The NHL Playoff Recap gives you our take of what happened in each game of the night and what the consequences will be for the rest of the series.
We also provide our Three Stars of the night, which will be tabulated after each round and kept track of each day in our Playoff Game Day Preview. First Star is three points, Second Star is two points and Third Star is one point. Be sure to vote on who you think the first star was as well.
Of course there’s the other side of the coin: The Black Hole is a piece of the lineup that just couldn’t get it going on a given night and contributed to a difficult evening for the team.
THN’s Take: Flyers coach Peter Laviolette’s decision to start goalie Michael Leighton turned out to be a disaster after the Sabres exposed him with three soft goals in the first period. But after pulling Leighton to start the second, Philadelphia recovered thanks to the offensive contributions of the Scott Hartnell-Danny Briere-Ville Leino line. The trio accounted for three goals (including the game-winner from Leino) and six points and took advantage of a sloppy Sabres defensive game. Chris Pronger returned to the Flyers lineup, but played just 4:33 (all on the power play) in total. Who knows what condition he’ll be in for Game 7.
1. Kimmo Timonen – Didn’t have any points, but finished a plus-three in 23:49 of ice time. Veteran calm after the Leighton storm was vital to their comeback.
2. Ville Leino – Scoring the overtime winner gave Leino a two-point afternoon and a plus-2 ranking on the day. He’s turning into a playoff warrior.
3. Jordan Leopold – The only Sabre with a positive plus-minus (plus-1), Leopold led the team in ice time (27:01) and kept the Flyers forwards honest.
The Black Hole
Michael Leighton – In 10 months, Leighton has received a two-year contract extension, was waived twice and then suddenly started Game 6 after Sergei Bobrovsky and Brian Boucher both proved unreliable, so it’s hard to blame him for as poor a performance as he put in. But he was not sharp to say the least and his inability to grab the opportunity and run with it makes coach Peter Laviolette’s Game 7 decision all the more perplexing.
THN’s Take: Sad there won’t be a Game 7 in this exciting series, but glad for the fans in Tennessee who will finally watch their home squad play in Round 2 after six attempts. Full credit to the Preds who claimed Game 6 and the series with their depth and the play of league’s best ‘D’ pair (and a pretty darn good goalie, too). Shea Weber and Ryan Suter, out on the ice virtually every time the Ducks’ big three hopped on, limited Ryan Getzlaf, Corey Perry and Bobby Ryan to eight shots Sunday. In the end, the question still hovers as to why Anaheim wasn’t more physical. This is a different team than the 2007 Cup-winners to be sure, but they should know all too well how far abrasiveness can take a team. Whenever the play got rough in this series, the Ducks got the better of it and why they didn’t skew more to that style is a wonder.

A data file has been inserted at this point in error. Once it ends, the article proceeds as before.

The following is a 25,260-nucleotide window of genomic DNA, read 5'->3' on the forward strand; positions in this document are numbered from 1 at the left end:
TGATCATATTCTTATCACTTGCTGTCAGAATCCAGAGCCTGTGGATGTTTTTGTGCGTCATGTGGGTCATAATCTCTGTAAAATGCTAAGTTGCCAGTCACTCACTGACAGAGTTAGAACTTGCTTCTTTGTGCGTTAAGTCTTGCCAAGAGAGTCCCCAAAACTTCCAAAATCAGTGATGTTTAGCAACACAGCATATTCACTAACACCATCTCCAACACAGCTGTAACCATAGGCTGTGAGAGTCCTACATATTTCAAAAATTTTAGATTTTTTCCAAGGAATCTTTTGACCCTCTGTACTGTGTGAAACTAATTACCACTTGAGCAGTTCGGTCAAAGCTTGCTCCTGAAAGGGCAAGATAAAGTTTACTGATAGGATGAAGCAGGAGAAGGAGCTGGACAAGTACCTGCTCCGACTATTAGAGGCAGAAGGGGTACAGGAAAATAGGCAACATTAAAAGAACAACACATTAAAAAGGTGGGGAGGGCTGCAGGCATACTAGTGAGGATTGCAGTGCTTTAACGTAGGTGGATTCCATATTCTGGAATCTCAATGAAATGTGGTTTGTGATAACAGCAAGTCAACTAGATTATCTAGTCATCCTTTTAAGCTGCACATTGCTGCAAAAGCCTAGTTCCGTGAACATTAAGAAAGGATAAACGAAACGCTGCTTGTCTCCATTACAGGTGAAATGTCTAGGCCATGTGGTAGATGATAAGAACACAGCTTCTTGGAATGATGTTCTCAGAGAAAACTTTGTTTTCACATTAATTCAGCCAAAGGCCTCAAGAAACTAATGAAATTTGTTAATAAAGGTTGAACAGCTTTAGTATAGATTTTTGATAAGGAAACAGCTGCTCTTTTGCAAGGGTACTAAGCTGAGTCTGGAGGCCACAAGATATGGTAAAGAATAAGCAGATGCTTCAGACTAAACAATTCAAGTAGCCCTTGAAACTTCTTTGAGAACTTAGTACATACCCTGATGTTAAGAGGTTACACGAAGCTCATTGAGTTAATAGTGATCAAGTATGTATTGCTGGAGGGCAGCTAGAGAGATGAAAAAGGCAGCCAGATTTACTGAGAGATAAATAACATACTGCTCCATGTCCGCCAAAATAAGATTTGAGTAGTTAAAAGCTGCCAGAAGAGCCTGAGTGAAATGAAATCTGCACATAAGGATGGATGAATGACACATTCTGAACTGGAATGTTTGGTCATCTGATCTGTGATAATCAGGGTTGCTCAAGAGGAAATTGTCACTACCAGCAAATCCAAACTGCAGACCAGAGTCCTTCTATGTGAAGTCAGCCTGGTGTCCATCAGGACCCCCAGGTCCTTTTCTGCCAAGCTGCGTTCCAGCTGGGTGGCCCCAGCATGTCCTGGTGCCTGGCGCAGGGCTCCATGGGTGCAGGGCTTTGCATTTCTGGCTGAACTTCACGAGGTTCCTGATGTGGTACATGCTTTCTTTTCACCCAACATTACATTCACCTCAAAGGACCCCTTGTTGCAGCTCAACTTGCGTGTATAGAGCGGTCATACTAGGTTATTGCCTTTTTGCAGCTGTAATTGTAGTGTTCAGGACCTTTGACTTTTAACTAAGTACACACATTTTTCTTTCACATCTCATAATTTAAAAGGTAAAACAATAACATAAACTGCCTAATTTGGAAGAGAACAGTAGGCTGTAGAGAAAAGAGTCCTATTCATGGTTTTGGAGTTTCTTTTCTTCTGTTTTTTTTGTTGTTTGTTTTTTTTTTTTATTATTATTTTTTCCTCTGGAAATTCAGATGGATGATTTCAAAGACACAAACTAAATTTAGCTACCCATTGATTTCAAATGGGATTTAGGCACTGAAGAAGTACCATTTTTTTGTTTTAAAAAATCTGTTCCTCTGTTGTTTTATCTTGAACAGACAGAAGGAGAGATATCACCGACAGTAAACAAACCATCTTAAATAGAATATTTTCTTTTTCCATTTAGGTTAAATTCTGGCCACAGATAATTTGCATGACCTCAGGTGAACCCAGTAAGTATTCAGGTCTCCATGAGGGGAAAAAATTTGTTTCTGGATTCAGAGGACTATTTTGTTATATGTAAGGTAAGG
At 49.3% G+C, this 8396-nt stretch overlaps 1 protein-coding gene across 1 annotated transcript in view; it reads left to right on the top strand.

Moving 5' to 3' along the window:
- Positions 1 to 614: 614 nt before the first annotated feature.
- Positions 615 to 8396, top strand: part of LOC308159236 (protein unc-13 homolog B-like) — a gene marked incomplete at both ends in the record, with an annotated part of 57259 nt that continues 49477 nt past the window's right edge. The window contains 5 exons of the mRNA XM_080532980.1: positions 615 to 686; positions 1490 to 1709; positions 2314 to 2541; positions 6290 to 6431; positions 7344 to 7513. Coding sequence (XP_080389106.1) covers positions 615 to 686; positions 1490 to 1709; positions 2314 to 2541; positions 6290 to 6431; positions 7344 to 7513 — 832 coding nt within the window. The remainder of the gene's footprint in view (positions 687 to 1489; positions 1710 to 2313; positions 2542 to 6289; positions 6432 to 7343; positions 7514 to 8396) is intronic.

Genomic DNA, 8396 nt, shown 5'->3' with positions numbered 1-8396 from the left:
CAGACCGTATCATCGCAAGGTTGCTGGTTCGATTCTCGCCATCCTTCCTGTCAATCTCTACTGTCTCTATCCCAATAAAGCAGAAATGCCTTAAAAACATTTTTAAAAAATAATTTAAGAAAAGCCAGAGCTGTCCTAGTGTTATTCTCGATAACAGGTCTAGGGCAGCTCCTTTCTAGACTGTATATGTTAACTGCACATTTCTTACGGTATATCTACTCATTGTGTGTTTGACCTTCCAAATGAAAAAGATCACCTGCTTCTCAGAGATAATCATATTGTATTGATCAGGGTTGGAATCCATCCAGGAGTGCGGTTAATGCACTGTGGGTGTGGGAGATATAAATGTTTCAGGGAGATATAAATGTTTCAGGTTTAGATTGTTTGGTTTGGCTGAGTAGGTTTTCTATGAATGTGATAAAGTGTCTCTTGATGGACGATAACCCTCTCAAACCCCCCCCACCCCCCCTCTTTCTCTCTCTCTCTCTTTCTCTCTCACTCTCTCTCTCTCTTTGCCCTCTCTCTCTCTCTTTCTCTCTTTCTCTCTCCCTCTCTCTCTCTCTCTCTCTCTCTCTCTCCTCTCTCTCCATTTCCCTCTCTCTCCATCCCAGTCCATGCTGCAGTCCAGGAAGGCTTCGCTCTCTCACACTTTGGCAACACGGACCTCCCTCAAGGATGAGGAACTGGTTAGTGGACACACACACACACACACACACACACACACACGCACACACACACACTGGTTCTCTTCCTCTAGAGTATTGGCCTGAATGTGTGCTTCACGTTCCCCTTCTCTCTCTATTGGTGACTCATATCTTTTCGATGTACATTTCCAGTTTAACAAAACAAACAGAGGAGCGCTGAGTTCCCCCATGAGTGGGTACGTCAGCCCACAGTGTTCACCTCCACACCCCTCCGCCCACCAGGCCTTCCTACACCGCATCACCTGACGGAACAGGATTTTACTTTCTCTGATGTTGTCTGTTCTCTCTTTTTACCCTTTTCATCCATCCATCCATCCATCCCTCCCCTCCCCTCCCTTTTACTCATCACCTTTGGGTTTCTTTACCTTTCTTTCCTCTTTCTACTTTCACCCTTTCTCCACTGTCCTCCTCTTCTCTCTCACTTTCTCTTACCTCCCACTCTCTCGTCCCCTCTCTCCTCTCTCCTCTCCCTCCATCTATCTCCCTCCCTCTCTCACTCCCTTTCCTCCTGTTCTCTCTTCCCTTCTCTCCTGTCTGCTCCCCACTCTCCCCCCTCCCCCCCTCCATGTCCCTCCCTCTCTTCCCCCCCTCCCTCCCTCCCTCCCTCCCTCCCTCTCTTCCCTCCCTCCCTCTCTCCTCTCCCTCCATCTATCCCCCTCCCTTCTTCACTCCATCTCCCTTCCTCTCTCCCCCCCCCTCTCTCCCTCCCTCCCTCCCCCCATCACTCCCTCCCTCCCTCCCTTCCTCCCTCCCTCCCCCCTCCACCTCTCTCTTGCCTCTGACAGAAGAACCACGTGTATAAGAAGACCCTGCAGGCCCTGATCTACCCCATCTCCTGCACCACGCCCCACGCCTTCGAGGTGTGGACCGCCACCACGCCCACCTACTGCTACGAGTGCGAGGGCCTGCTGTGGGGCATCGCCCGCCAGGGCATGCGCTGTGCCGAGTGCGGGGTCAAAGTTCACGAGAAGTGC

1. Teemu Selanne – Was the best player on the ice, pure and simple. Was held to only a goal, but was a menace in offensive zone. His team may have lost, but if he retires he still went out on top.
2. Shea Weber – Nearly 28 minutes in TOI. Calm, composed. No points, but his snap/slap point shot gets off in a flash with plenty of power. It’s a weapon no other team possesses.
3. Jordin Tootoo – A ball of energy who’s producing, too. Pair of assists, including the one on Nick Spaling’s winner.
The Black Hole
J.P. Dumont – Needless penalty 180 feet from his own net result in the tying goal and undid all the goodwill from his solid work on Steve Sullivan’s second period marker.
THN’s Take: This crucial game started with a surprising twist when Cory Schneider got the start in Vancouver’s net. With a healthy Roberto Luongo on the bench, the Canucks looked better than in recent games and Schneider backstopped them to an early lead. Overall, Schneider was strong, making some big saves. The only hiccups came in mishandling the puck on two occasions, which both lead to a tying goal, and a penalty shot that got past the rookie. Unfortunately for the Canucks, the night took another wild twist when Schneider was injured on the Michael Frolik penalty shot and had to be replaced by Luongo early in the third period. Vancouver dominated the play at times, but Luongo was fighting the puck for the 32:59 he played and ultimately gave up the last goal of the game that pushed this series to Game 7.
1. Dave Bolland – A goal and two assists, Bolland played the key shutdown role yet again, logging 24:38 of ice time and contributing to a perfect night on the penalty-kill.
2. Alexandre Burrows – Had the second-most ice time among Vancouver forwards. Burrows put up a goal and three points as the Sedins were quiet once again.
3. Ben Smith – He’s played as many post-season games as regular season games now and has tripled his goal production. Smith was in the right place at the right time for the overtime-winner.
The Black Hole
Roberto Luongo – He wasn’t supposed to play in Game 6, but was forced in after Schneider’s injury. Luongo only saw 13 shots, but looked shaky on all of them. For some reason, ‘Bobby Lou’ dropped to the ice on the first shot, leaving an open cage for Smith’s winner. That type of flopping play has burned Luongo too many times for him not to adjust.
The NHL Game Night Recap will get you caught up with all the playoff action. THN will name our Three Stars for each game and tabulate the results after each series. First Star = three points, Second Star = two points, Third Star = one point.